Your treatment depends on several factors. These include what type of oesophageal cancer you have, how big it is and whether it has spread (the stage), and what the cancer cells look like under the microscope (grade). It also depends on your general health. 

A team of health professionals discuss the best treatment and care for you.

Preparing for treatment and life afterwards (prehabilitation)

There are things you can do to help you feel more in control of your physical and mental health when preparing for treatment. In the hospital, preparing for treatment is also called prehabilitation or prehab.

Decisions about your treatment

A team of health professionals decides what treatment you need. This depends on factors such as your cancer stage and type. 


Surgery is the most common treatment if your cancer hasn't spread. Surgeons remove all or part of your oesophagus.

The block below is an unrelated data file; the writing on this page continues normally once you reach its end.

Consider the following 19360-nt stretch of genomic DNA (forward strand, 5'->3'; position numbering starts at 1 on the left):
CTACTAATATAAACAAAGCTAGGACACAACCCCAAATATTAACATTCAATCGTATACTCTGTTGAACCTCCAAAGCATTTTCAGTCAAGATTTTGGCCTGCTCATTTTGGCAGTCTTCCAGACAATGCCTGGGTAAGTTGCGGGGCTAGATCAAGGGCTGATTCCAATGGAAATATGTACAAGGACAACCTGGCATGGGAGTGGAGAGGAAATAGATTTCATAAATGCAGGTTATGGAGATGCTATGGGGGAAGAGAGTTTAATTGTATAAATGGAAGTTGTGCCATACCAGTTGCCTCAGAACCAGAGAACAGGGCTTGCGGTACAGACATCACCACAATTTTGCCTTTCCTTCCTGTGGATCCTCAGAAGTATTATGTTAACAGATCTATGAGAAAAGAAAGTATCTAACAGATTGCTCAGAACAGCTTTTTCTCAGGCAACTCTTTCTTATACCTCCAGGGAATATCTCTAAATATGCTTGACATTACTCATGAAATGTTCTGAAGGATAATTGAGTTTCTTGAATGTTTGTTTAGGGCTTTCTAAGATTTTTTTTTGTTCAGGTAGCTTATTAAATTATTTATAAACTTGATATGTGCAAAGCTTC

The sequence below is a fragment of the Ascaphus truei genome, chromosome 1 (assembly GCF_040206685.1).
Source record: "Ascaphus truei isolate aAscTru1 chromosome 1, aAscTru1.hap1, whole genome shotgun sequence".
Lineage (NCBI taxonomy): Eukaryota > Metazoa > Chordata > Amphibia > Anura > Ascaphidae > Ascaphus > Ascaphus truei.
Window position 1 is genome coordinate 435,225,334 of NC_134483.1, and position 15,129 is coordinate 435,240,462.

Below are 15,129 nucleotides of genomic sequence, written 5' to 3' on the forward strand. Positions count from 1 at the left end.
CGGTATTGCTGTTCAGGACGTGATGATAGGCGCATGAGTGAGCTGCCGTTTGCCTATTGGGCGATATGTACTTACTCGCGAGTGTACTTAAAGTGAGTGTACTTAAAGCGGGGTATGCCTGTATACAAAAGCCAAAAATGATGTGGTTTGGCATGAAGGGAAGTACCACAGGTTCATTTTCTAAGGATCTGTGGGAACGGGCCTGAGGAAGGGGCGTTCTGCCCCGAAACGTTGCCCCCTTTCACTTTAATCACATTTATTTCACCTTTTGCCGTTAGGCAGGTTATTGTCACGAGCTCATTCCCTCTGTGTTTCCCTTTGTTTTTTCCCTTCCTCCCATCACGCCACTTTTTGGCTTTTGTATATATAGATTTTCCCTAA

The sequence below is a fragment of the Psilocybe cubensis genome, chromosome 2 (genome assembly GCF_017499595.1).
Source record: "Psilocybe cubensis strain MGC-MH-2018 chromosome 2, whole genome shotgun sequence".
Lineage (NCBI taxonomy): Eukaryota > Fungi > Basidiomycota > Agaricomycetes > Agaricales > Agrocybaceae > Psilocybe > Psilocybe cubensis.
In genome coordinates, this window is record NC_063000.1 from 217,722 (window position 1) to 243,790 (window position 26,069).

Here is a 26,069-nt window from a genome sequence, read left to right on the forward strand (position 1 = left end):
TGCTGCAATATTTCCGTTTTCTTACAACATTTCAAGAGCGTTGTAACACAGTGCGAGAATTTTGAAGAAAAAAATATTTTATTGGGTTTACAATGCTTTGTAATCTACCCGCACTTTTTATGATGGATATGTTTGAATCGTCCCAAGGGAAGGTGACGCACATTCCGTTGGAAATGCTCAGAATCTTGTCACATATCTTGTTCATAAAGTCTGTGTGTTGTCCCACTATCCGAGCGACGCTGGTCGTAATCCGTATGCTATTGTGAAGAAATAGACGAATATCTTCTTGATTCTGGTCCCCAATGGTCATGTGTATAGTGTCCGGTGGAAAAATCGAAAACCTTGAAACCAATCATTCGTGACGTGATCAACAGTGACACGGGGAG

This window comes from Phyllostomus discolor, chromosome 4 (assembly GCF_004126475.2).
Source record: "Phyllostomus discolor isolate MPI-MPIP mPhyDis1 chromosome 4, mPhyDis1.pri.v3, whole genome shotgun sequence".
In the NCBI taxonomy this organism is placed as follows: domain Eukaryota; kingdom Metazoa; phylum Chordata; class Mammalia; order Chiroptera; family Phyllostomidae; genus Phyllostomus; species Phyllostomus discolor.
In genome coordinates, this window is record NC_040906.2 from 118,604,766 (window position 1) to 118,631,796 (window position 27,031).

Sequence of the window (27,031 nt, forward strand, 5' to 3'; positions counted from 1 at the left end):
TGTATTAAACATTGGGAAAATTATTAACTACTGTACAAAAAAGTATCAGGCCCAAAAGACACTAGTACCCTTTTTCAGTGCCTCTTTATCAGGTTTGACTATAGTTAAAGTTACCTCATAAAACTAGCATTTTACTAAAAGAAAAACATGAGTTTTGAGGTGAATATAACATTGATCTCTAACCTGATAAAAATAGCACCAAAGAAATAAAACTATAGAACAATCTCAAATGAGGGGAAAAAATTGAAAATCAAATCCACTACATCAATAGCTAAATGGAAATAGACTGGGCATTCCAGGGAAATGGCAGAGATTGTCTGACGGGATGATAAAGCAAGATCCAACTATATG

Chemotherapy uses anti cancer (cytotoxic) drugs to destroy cancer cells. The drugs circulate throughout the body in the bloodstream.


Radiotherapy uses high energy waves similar to x-rays to destroy oesophageal cancer cells. 


Chemotherapy combined with radiotherapy is called chemoradiotherapy. You might have it on its own as your main treatment, or before surgery.

Treatment for advanced cancer

Advanced oesophageal cancer means your cancer has spread to other parts of your body. Treatment includes chemotherapy, targeted cancer drugs and radiotherapy. 

Other treatments

Your doctor may recommend treatment with laser, radio waves or light sensitising drugs for very early cancer.

Follow up appointments

After treatment, you have regular check ups and tests at the hospital. The doctors check how you are and see whether you have any problems or worries.

Research into oesophageal cancer

Researchers are looking at the diagnosis, early detection and treatment of oesophageal cancer. 

Last reviewed: 
25 Sep 2019
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